I'm looking for a set of pots and pans for a new cook with her first apartment. Looking for something in the $200 range. Forty years ago I was given Farberware. Which is still in good shape at my sons. What are the best options?
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If I magically became young today, I'd tell my younger self to go with one of the starter sets from IKEA.
As I get older, I can selectively choose to upgrade certain pieces (from whatever manufacturer) based on a deepening knowledge of my my own cooking patterns/habits.
The other realistic option is to buy individual pieces at your local restaurant supply store, not a high-end retailer like Sur La Table, Williams-Sonoma or some fancy department store.
However, we don't know anything about the recipients of your gift. There's no telling if they have the interest/discipline to properly season and maintain a $15 cast iron skillet or if they prefer to just toss everything in the dishwasher and walk away.
You will have to make that judgment call about this person. Without a doubt, a starter set from IKEA is going to be low on the fussiness scale.
Susan W is a trusted source on General Cooking.
I agree with CV. Unless you know this person very well and what kind of kitchen habits they may have or may develop, Ikea is a great place to start. Amazon also has some good starting sets that are reasonably priced. I think I saw a Kitchenaid set for just under $200.
There was a thread a while ago about this sort of thing and there were tons of suggestions. If I find it, I'll come back and link it for you.
Do they still make copper clad stainless steel Revere ware? It's stood my family well for two generations, but a lot of fine old products (Sabatier Knives come to mind) have sold their names for a handful of bitcoins.
Chops is a trusted home cook.
Rachel Ray brand looks good for the price. I have one pan from her and Avalon? I think and its a low maintenance workhouse.
I saw those on Amazon and wondered how they are. Which piece do you gave. I like their looks.
Hi, Susan - This is the pot/pan that I love among my All-Clad Stainless Stell extensive set & Le Cruset pots. I've had it for 10 years and its great for so many things (pasta, ragu, stir-fries, etc.) I also clean it in the dishwasher.
That's the one that I was eyeballing wishing it came in that agave blue. I have a 3.5 qt le creuset Dutch oven, but I sometimes wish I had this oval piece for braises. Does the oval shape fit round electric burners sufficiently? Can't beat the price. $39 on Amazon.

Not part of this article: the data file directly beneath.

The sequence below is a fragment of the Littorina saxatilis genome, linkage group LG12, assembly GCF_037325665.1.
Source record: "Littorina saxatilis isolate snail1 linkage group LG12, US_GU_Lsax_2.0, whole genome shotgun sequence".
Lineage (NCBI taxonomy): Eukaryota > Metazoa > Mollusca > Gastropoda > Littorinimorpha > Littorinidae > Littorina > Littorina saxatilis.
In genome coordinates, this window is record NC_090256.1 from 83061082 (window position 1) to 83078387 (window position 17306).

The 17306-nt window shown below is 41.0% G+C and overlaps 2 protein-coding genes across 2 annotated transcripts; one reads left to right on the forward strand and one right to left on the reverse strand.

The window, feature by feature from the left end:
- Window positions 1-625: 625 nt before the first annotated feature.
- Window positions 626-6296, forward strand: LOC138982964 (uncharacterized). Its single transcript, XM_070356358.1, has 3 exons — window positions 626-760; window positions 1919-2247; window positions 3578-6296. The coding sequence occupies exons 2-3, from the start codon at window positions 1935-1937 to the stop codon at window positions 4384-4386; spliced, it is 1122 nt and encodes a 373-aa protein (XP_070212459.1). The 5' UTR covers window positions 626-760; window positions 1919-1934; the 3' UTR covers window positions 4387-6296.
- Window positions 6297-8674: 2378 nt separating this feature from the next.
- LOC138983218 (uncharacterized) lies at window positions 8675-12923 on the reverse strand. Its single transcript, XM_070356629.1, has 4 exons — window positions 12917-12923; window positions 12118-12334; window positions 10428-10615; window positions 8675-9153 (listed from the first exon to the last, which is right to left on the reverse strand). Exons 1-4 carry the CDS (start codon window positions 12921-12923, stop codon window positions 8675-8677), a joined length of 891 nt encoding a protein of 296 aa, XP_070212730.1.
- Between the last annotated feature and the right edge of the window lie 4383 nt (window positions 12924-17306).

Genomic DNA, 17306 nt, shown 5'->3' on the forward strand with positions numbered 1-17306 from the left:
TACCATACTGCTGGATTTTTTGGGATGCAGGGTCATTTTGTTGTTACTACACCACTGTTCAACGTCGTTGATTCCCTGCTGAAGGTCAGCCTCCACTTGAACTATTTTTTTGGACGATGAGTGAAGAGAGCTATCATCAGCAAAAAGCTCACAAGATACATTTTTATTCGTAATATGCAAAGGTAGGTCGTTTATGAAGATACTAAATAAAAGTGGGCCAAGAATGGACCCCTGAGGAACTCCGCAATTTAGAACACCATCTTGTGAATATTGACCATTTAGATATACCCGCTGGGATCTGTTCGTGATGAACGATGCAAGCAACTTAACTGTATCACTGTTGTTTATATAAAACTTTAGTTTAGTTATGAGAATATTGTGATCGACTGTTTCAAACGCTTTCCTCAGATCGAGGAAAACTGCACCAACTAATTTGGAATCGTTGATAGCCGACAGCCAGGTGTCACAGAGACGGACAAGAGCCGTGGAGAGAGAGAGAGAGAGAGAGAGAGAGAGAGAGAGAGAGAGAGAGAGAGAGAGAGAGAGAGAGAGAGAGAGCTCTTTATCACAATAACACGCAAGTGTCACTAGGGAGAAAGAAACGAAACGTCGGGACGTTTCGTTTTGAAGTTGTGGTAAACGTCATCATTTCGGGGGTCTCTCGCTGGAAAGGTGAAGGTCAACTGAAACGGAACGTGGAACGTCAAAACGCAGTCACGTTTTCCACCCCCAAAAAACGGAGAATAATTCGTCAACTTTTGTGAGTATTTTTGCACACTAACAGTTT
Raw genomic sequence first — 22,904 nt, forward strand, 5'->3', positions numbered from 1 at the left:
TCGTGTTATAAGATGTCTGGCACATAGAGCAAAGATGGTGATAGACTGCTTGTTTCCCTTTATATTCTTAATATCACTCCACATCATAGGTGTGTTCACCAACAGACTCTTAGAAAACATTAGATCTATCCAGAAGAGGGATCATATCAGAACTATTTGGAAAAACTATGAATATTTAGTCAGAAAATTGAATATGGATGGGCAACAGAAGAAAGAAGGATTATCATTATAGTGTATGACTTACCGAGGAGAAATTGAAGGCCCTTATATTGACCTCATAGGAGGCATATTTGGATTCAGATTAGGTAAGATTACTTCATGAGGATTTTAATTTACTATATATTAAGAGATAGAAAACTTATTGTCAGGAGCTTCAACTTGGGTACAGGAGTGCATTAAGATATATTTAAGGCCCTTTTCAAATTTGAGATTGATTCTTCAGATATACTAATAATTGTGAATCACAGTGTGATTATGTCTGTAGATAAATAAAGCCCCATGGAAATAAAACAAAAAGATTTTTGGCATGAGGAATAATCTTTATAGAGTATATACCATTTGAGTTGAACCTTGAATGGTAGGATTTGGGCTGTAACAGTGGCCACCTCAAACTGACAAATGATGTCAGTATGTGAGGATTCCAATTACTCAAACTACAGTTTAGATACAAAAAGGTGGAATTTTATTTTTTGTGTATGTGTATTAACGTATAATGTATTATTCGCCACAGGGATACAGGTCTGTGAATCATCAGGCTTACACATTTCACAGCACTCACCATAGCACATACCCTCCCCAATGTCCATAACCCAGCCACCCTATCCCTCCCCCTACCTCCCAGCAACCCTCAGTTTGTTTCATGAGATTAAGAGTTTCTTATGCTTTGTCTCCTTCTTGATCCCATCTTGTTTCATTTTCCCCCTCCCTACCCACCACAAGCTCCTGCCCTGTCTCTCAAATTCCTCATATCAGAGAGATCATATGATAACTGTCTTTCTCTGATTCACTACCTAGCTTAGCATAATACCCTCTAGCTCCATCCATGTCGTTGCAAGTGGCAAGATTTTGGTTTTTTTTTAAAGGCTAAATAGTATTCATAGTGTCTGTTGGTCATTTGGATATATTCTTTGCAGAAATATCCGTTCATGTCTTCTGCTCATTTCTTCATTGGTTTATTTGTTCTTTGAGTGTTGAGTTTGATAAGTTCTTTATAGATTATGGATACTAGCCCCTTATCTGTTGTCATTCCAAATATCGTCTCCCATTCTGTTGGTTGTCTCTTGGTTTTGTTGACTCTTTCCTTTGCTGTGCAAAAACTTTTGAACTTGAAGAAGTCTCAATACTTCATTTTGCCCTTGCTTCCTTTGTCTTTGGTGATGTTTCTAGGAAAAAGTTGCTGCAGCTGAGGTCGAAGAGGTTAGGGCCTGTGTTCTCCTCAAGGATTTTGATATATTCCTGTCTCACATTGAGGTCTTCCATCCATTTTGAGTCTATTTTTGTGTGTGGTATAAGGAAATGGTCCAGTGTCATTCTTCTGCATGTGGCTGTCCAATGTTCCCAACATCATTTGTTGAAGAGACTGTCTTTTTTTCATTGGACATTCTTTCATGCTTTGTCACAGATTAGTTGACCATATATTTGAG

Yes, it does a great job of retaining heat evenly. I think it's the oval shape that makes it so versatile. Highly recommend. Mine is all black before her name & colors were put on it.
Just pulled the trigger on that and her agave oval stones are baking dish. Quarter's Tres Leches cake will look lovely in it. :) I need another apt just for my kitchen stuff.
A few years ago, I snagged a set of Bodeux pots and pans from Overstock that has impressed me at every turn. They appear to still carry some in this line.
Nancy is a trusted home cook.
Sets are fun & sometimes good. But the material that is good for one cooking purpose may not work as well for another, or in another size. If you know the cook well enough, pick two or three pieces and buy them separately, within your budget.
For a new cook, cooking most often for only one or two people, I would go for a covered 10 or 12" cast iron fry-pan (can make everything from pancakes to stew to cakes), a 1.5 quart covered saucepan in a good heat-conducting metal and maybe a cheap large pot for boiling pasta.
Also, have a look at a couple review articles, like this one:
I agree. I lived for several years with just a large cast iron pan with a lid, a 2 qt pot with a lid and a large soup pot.
PieceofLayerCake is a trusted source on baking.
I like to cherry pick my kitchen tools from vendors that specialize in them. If you can't afford something like All-Clad, I would do what cv said and hit up your local restaurant supply. There you can buy, high quality, reasonably priced (albeit not dirt-cheap), pots and pans, and you can choose what you will find useful for this person. I find sets (whether its pots, pans or knives) often come with tools I don't need and are often lower quality. Check some consumer reports or Cook's Illustrated articles for help.
http://www.chefscatalog...I have lived this catalogue for years. Now they are going out of business and everything is on sale. I would grab a few good pieces. They can fill in the gaps as they grow. Since they are just starting out, they are probably only cooking for 2-4 most of the time. So huge pots and pans aren't necessary. At least right now.
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